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The multidrug resistance transporters of the major facilitator superfamily, 6 years after disclosure ofSaccharomyces cerevisiaegenome sequence

Journal of Biotechnology
Publication Date
DOI: 10.1016/s0168-1656(02)00133-5
  • Saccharomyces Cerevisiae
  • Multidrug Resistance
  • Major Facilitator Superfamily
  • Multidrug Resistance Transporters
  • Dha12 Drug Efflux Family
  • Dha14 Drug Efflux Family
  • Biology
  • Medicine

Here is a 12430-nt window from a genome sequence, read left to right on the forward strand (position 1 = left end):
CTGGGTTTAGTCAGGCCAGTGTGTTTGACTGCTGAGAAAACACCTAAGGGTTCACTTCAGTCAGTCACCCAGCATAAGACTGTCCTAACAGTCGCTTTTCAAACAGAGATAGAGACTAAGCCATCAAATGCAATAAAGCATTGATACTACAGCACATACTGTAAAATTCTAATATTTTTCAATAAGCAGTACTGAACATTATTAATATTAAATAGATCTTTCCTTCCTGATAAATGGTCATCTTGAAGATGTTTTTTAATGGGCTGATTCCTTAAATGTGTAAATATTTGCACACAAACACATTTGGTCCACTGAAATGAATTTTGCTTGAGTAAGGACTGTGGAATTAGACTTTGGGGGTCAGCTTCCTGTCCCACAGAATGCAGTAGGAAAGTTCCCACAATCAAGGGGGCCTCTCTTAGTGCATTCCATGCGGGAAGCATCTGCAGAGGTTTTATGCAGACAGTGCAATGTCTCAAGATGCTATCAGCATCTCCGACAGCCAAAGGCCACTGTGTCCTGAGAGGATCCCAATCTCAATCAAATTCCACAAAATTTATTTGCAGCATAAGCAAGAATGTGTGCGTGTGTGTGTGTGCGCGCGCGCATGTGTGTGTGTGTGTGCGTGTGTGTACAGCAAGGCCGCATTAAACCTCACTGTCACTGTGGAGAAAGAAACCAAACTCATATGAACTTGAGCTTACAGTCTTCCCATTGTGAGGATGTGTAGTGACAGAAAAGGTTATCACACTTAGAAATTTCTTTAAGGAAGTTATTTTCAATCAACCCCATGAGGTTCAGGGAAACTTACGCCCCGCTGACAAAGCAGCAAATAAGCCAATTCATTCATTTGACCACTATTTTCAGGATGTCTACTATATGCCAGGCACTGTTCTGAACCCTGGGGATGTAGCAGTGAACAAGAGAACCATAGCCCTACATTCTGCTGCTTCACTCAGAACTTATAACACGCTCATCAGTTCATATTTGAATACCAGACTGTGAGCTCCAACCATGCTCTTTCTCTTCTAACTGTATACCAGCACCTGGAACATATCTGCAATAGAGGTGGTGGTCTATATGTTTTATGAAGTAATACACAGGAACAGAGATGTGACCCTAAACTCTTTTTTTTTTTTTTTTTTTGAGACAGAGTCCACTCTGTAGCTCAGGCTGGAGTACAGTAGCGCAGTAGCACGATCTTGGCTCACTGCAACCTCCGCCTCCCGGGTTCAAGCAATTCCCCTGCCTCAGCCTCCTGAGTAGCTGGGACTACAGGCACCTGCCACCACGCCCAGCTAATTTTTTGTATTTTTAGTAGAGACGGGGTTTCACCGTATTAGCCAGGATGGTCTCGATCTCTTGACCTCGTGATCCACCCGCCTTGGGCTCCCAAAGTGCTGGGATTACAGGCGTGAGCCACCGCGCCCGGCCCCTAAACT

Abstract The emergence of multidrug resistance (MDR) plays a crucial role in the failure of treatments of tumors and infectious diseases and in the control of plant pathogens, weeds and food-poisoning and food-spoilage microorganisms. Among the mechanisms underlying the MDR phenomenon in various organisms is the action of transmembrane transport proteins that presumably catalyse the active expulsion of structurally and functionally unrelated cytotoxic compounds out of the cell or their intracellular partitioning. On the basis of the complete genome sequence of Saccharomyces cerevisiae, numerous established and putative multidrug transporters were identified in this non-pathogenic, easy to manipulate eukaryotic model system. In yeast, the putative drug:H +-antiporters belong to the major facilitator superfamily; they comprise at least 23 proteins that have largely escaped characterisation by classical approaches. Other MDR determinants are membrane transporters belonging to the ATP binding cassette (ABC) superfamily, that utilize the energy of ATP hydrolysis for activity, and factors for transcriptional regulation of all the MDR transporters. This work reviews the current status of knowledge on the poorly characterized H +-antiporters, with 12 and 14 predicted spans, DHA12 and DHA14, drug efflux families. Consideration is given to the inventory and phylogenetic characterization, role as MDR determinants, regulation of gene expression, subcellular localisation and activity as solute transporters. Most of the present knowledge on these putative drug:H +-antiporters was driven by disclosure of S. cerevisiae genome sequence, in April 1996, being a paradigm of post-genomic research.

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